• Private partners may acquire ownership to the facilities under construction, or a share in it, and use them as a security upon consent of the public partner.
     
  • The ways to provide governmental support to private partners are expanded to also include: apart from government guarantees and public funding, payment of so-called "other payments", including the availability fee; purchase of a stipulated amount of goods, works or services; or supply of certain goods, works or services for the purposes of the project. In practice, we believe that the competent drafting of an agreement will allow to bring various compensations and reimbursements, usually envisaged by the financial structures of PPP agreements, under the definition of the aforesaid "other payments".
     
  • The amendments provide certain protection for private partners against imposition by the government of economically unjustified regulated prices and tariffs, including by incorporating a mandatory investment component in such price or tariff and by entitling the private partner to propose changes to the investment scope and schedule in such case.
     
  • If an agreement is terminated due to the public partner’s failure to perform it, the public partner must reimburse the private partner for any investments made and losses incurred by the latter.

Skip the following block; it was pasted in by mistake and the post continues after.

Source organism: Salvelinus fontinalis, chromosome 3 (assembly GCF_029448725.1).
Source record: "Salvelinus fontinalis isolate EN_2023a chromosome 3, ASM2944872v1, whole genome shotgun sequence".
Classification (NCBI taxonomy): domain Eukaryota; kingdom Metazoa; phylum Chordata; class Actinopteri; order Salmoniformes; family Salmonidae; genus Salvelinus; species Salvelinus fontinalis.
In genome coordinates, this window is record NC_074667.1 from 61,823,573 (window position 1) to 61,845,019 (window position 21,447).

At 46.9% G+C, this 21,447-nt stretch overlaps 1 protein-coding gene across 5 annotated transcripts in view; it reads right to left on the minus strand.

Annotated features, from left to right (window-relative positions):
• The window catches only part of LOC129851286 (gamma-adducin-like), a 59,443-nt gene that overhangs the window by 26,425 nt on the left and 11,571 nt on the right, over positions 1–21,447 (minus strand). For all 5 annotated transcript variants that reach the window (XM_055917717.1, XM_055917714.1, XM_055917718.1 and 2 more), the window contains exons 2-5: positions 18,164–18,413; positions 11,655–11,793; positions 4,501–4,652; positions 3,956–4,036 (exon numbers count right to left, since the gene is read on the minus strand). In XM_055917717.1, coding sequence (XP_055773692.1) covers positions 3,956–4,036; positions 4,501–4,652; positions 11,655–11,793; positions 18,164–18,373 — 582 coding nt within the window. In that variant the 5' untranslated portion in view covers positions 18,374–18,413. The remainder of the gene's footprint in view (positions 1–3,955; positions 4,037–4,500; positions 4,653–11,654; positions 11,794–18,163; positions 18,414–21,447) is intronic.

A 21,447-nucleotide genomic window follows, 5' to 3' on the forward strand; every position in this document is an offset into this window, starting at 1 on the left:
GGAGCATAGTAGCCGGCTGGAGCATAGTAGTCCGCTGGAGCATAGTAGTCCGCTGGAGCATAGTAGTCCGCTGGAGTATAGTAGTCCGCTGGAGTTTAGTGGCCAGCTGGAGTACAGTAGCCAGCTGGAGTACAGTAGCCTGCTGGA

• The parties may resort to international arbitration for disputes under PPP agreements involving non-residents and companies with foreign investments and choose the venue for hearing such disputes.
     
  • The Cabinet of Ministers, when executing a PPP agreement, may waive state immunity.
     

The Law supplements the list of spheres to apply PPPs with the following: energy saving technologies, residential construction and repair projects in the territory of the anti-terror operation (ATO), construction of temporary housing for internally displaced persons, etc. It further specifies duties of the public partner and the procedure for providing the private partner with land rights. The Law clarifies the procedure for analyzing the effectiveness of a PPP and the decision-making procedure, as well as the powers of respective authorities. It contains some other amendments as well. 

The Law will enter into effect on 24 May 2016.

Our experience shows that some problematic issues still remain unresolved, such as: the currency fluctuation risks of private partners and financing institutions, the change in law risks, including changes in tax laws, and some other issues. As always, we are ready to deal with these issues when drafting an agreement. After all, the Law does indeed remove many regulatory obstacles. Whether PPPs will start in Ukraine soon or not is, among other factors, the question of economic and political stability in the country, etc. But at least one may now speak of better drafted and investor-friendly laws in this sphere.